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Prison Diabetes Emergencies Treated as Disciplinary Matters

Hypoglycemia and hyperglycemia both have symptoms that can lead to devastating and rather cruel misdiagnosis and failure to diagnose. The misdiagnosis or failure to diagnose a diabetic episode is often driven by prejudicial assumptions that the symptoms suggest misconduct on the part of the inmate rather than the medical emergency that it is. These assumptions may represent willful ignorance or deliberate indifference to the inmate’s medical emergency.

Symptoms of Hypoglycemia and Hyperglycemia

There are a number of symptoms associated with hypoglycemia. The Mayo Clinic list the signs of hypoglycemia to include shakiness, dizziness, sweating, irritability, moodiness, anxiety and/or nervousness. For severe symptoms of hypoglycemia, the list may also include clumsiness, slurred speech, difficulty speaking, drowsiness and confusion. Hyperglycemia often results in a fruity smelling breath.

For a lay person, these types of symptoms could suggest disciplinary issues such as drug or alcohol use, and/or an uncooperative inmate. Prison and jail personnel are not lay persons. Neither are the prison medical staff. Although it may seem at times to prisoners and their families that prison and jail staff have few legal responsibilities for the protection of the health and safety of inmates, this is not the case. Inmates have a constitutional right to necessary and adequate healthcare. Prison and jail personnel, including medical staff, have a higher duty that does a lay person.

Active ignorance of the signs of a serious diabetic episode is inexcusable and may give rise to a medical malpractice lawsuit against both the medical provider and the facility. It may also provide a basis for civil rights claims for cruel and unusual punishment and due process violations.

Duty of Medical Staff

CorrectCare, the magazine for the National Commission on Correctional Health Care (NCCHC), had a good article on the diabetes in prison in its Winter 2019 edition. The article suggests that correctional nursing staff should always act as the advocate of the inmate patient. Although a given in most nursing communities, the role of patient advocate is not always embraced by prison nursing staff. Instead, prison nurses too often adopt the prejudices, predispositions and hostilities toward inmates exhibited by guards and other prison staff.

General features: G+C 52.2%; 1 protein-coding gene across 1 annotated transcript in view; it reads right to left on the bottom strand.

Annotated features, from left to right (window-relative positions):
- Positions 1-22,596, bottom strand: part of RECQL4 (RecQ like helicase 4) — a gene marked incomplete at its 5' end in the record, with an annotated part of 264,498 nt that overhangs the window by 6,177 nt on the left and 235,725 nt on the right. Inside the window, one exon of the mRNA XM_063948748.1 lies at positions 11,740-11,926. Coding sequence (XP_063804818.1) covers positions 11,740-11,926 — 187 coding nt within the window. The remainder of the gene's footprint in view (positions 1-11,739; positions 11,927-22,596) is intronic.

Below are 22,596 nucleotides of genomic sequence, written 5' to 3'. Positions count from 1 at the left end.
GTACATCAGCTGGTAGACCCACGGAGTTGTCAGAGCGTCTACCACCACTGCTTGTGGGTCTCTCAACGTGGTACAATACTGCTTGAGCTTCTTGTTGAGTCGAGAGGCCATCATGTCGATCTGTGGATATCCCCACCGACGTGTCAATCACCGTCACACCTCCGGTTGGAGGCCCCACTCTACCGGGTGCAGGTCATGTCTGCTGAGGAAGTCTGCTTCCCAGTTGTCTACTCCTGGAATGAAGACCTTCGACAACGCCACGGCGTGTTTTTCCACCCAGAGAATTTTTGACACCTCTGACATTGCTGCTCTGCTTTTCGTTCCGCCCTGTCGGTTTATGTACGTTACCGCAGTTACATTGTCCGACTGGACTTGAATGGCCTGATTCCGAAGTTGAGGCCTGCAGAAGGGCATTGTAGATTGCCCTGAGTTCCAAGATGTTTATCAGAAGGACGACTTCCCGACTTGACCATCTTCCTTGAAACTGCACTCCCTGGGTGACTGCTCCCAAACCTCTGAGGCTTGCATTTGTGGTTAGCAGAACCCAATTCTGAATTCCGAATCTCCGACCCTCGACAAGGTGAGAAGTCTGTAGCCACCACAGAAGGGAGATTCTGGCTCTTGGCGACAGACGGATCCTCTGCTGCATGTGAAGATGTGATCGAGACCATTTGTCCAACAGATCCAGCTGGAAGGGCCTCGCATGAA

These attitudes on the part of nursing and other medical staff in the prison can be and are far too often deadly. At a minimum, medical staff should recognize the symptomatic behavior noted above in diabetic inmates is a sign of a diabetic emergency, not a disciplinary matter that may then be readily dismissed as non-medical by the medical staff. In so doing, the medical staff should take immediate steps to address the diabetic episode.

Duty of Correctional Staff

As mentioned, correctional staff cannot simply bury their heads in the sand. They most certainly cannot interfere with medical care for convenience or other less innocent motives. Even in the case of institutional security issues such as lockdowns, there remains a duty to care for chronically ill inmates, including diabetics. For instance, a lockdown cannot be used to justify the refusal of emergent medical care. Nor can it be used in such a way that it will precipitate a medical emergency. In the case of diabetics, this means that inmates must be allowed access to food or insulin necessary to balance their sugar levels even during lockdown.

Seek Legal Guidance

Too often, inmates and their families simply shrug off their rights. There are many reasons for this including the learned helplessness and hopelessness of incarceration which in turn can arise through generational cycles of incarceration. In the case of medical negligence of an emergent diabetic episode, the inmate or the surviving loved ones do have rights and they should not be given up lightly.

Contact a law firm experienced in prison medical negligence. Collins & Collins, P.C. is very experienced in medical malpractice. This experience has resulted in a recent emphasis on medical malpractice in New Mexico prisons and jails. Currently, the firm has numerous active lawsuits going against New Mexico Corrections Department and its medical provider. There is no fee for a case evaluation and there is no fee or other costs to the inmate or family unless and until there is compensation for the injuries and other harm they have suffered.

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